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The STOP Act Aims To Thwart Patent Trolls

The patent reform effort on Capitol Hill continues to make progress. Yesterday, Representatives Darrell Issa, R-Calif., and Judy Chu, D-Calif., introduced H.R. 2766, Stopping the Offensive Use of Patents Act (the STOP Act). The STOP Act is very similar to the Patent Quality Improvement Act, introduced by Senator Charles Schumer of New York just a few weeks ago, which we blogged about previously.

Both the Schumer bill and the Issa-Chu bill would expand and continue what is now known as the transitional program for covered business method patents. The purpose of the program is to create an effective and fair post grant review for business method patents. These reviews take place in the Patent Office, and not in the court house. The current law limits the program to business method patents used in the “practice, administration, or management” of a financial product or service. The proposed legislation would expand the law so that it will apply to all types of business method patents, to include more businesses, and would also make the program permanent.

This is a very important approach to patent reform. Senator Schumer was responsible for the transitional program to begin with. The idea of expanding it will give businesses another tool to combat patent trolls who bring lawsuits based on low quality patents. We commend Reps. Issa and Chu for introducing this bill in the House.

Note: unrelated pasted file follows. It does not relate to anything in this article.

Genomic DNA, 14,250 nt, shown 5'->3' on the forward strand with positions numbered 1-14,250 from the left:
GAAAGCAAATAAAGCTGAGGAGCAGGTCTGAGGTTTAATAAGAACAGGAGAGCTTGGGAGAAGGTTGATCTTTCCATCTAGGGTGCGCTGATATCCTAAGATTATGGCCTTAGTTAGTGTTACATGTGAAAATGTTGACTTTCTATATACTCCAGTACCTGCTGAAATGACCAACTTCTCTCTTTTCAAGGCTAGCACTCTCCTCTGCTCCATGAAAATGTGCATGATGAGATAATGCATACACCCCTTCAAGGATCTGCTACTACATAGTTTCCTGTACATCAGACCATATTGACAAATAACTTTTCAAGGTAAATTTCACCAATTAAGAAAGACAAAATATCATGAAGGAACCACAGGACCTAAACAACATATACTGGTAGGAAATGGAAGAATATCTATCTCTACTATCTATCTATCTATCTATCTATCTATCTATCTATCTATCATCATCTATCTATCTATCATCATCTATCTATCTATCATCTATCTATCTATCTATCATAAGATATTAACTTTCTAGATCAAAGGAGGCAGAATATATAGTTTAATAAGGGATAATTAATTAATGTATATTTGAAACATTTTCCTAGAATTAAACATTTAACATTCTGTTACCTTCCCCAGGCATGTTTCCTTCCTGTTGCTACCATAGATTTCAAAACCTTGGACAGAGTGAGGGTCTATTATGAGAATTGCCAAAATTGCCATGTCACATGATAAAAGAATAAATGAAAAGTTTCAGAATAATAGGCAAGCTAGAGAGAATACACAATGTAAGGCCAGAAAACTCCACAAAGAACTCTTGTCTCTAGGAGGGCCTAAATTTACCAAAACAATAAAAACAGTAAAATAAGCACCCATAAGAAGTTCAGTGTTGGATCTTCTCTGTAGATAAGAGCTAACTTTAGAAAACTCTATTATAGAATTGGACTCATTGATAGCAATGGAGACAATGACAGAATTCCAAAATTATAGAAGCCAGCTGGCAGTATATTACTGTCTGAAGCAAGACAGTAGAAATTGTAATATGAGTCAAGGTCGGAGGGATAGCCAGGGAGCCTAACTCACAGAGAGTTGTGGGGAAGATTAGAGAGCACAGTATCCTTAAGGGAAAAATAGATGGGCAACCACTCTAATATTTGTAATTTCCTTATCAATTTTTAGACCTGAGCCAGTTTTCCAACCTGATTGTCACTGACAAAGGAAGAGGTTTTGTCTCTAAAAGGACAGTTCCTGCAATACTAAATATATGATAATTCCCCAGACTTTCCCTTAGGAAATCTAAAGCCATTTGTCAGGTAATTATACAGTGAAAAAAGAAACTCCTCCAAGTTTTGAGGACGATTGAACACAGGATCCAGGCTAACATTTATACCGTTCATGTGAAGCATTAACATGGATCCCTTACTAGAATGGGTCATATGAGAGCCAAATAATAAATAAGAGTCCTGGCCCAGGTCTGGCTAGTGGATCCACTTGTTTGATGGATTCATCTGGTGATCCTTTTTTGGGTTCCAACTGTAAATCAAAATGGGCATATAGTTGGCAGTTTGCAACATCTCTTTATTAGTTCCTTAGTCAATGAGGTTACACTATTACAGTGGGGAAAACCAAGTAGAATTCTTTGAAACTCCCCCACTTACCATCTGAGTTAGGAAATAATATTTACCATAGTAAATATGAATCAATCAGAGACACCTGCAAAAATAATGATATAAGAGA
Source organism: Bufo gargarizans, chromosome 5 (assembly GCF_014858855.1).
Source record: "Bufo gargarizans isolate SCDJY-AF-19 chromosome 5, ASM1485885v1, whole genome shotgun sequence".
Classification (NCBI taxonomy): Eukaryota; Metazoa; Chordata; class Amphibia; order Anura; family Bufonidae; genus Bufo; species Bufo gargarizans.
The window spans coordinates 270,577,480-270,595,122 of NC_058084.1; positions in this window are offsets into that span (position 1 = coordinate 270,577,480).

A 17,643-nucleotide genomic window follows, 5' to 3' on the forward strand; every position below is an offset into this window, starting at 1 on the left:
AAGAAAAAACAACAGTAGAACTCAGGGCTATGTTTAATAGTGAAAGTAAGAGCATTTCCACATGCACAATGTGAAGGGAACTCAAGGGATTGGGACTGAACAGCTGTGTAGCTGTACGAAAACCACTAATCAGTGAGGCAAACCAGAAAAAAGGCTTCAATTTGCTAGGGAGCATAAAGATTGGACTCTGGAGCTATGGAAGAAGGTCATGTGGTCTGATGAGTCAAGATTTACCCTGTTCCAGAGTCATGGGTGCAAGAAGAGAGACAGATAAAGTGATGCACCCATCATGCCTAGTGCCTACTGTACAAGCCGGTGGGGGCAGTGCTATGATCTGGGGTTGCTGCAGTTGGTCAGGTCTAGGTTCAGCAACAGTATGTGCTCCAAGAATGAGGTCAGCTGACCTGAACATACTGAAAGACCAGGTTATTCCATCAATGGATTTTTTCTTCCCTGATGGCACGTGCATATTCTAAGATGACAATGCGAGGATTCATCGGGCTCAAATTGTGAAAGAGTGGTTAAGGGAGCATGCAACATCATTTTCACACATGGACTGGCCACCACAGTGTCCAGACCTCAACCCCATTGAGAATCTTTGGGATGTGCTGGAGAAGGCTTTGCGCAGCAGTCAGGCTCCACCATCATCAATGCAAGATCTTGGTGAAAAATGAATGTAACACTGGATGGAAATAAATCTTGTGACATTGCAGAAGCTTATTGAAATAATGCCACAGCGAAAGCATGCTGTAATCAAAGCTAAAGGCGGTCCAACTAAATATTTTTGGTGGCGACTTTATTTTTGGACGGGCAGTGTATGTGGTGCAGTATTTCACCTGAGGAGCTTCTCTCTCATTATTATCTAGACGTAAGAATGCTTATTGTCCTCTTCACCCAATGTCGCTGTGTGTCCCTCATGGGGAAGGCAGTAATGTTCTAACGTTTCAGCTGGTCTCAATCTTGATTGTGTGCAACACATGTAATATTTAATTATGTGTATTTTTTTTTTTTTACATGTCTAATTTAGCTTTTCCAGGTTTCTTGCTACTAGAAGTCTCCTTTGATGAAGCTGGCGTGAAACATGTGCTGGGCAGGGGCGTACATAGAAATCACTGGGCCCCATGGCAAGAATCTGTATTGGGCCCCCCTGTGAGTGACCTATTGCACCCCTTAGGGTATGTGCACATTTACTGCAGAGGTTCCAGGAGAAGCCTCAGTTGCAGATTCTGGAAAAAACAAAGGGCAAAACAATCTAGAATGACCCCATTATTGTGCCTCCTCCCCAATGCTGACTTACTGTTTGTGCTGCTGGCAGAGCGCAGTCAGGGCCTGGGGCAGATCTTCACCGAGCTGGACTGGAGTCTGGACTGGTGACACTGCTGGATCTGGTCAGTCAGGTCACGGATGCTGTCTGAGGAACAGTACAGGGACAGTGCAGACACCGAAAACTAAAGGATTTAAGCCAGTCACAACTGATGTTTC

One other interesting part of the Issa-Chu bill is a mandate to the Director of the Patent Office to work with and support intellectual property law associations throughout the United States, within established pro bono programs, to assist financially under-resourced resellers, users, implementers, distributors, or customers of an allegedly infringing product or process. This could help startups and small businesses battle patent trolls who attack companies when they are the most vulnerable.

About the Author

This is a post written and contributed by Alan Schoenbaum.

Alan Schoenbaum is Special Counsel for Rackspace.

Prior to joining Rackspace in 2005, he was a partner at Akin Gump Strauss Hauer & Feld LLP in San Antonio, Texas. Alan has more than 25 years of experience in corporate and securities law and mergers and acquisitions. Throughout his legal career he has represented public and private growth companies, venture capital funds and their portfolio companies. Alan received his B.A. in English and his law degree from the University of Texas at Austin.


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